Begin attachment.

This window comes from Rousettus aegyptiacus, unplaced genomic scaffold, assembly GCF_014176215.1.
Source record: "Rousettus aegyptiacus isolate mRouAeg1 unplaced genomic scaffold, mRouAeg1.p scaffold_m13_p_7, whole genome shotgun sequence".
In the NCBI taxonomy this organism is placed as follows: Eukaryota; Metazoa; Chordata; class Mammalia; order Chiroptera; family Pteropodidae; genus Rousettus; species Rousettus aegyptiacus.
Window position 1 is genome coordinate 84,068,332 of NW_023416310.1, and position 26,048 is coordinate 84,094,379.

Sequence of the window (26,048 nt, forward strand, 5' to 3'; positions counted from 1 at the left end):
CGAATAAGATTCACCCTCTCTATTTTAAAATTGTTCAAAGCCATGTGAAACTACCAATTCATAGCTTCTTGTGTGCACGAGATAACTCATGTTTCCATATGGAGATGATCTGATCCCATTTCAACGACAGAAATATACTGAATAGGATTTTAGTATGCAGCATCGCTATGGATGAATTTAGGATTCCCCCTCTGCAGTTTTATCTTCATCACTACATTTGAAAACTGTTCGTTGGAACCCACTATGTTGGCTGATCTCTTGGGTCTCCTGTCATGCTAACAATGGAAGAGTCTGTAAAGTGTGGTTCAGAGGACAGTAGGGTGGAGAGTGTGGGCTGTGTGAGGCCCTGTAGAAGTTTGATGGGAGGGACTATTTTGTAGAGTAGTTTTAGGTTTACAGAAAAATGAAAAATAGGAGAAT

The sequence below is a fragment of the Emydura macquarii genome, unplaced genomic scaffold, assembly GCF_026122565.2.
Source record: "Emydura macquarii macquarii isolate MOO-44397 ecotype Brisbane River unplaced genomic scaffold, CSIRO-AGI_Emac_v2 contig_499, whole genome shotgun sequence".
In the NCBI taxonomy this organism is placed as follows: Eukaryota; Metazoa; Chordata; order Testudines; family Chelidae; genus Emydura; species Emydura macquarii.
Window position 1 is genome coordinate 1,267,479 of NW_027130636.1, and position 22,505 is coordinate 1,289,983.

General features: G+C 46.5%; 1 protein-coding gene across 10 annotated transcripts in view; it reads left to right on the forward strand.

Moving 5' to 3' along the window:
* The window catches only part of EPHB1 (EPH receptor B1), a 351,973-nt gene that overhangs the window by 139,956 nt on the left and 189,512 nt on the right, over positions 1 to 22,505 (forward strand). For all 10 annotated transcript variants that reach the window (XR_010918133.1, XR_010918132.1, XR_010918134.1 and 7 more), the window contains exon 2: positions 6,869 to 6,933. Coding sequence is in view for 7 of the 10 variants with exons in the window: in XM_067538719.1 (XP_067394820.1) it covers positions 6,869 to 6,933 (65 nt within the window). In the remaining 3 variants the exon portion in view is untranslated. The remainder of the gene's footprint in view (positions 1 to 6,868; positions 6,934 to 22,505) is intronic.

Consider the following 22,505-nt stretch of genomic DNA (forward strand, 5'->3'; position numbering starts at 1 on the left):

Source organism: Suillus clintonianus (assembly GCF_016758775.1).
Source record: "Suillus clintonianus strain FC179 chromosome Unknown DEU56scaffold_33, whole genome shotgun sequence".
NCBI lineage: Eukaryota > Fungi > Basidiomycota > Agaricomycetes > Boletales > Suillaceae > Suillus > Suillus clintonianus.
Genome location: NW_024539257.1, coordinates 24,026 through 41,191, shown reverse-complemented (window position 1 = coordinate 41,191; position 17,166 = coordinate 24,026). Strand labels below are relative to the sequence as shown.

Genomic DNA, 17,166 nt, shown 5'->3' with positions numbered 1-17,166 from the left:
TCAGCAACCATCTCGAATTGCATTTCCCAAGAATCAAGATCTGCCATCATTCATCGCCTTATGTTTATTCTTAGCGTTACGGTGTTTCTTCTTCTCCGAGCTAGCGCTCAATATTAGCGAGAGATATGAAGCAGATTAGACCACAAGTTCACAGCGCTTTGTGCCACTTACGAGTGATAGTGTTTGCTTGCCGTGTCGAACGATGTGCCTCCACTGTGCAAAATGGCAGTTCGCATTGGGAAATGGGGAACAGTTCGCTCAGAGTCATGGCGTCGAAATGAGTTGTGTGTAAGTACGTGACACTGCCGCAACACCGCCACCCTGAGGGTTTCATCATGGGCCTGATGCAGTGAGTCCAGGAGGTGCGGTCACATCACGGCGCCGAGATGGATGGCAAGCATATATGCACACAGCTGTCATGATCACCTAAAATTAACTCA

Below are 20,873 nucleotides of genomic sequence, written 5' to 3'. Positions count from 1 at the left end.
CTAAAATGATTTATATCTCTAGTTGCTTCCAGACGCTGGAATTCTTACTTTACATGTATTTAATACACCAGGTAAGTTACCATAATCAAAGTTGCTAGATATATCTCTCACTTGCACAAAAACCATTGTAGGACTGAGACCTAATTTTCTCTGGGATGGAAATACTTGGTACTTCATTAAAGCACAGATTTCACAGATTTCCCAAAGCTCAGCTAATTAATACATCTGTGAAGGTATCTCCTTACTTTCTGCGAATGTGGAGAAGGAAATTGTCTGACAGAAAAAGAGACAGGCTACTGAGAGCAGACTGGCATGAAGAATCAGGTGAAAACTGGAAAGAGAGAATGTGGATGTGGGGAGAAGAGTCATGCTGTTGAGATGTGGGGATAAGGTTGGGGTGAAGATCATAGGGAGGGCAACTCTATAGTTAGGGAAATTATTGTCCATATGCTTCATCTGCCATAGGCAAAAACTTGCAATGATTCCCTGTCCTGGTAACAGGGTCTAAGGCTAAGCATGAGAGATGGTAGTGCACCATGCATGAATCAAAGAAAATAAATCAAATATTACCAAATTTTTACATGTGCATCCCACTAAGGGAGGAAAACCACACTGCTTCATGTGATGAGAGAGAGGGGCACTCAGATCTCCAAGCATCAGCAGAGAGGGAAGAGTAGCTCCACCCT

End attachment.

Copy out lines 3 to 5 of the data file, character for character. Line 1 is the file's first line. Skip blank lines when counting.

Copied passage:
In the NCBI taxonomy this organism is placed as follows: Eukaryota; Metazoa; Chordata; class Mammalia; order Chiroptera; family Pteropodidae; genus Rousettus; species Rousettus aegyptiacus.
Window position 1 is genome coordinate 84,068,332 of NW_023416310.1, and position 26,048 is coordinate 84,094,379.

Sequence of the window (26,048 nt, forward strand, 5' to 3'; positions counted from 1 at the left end):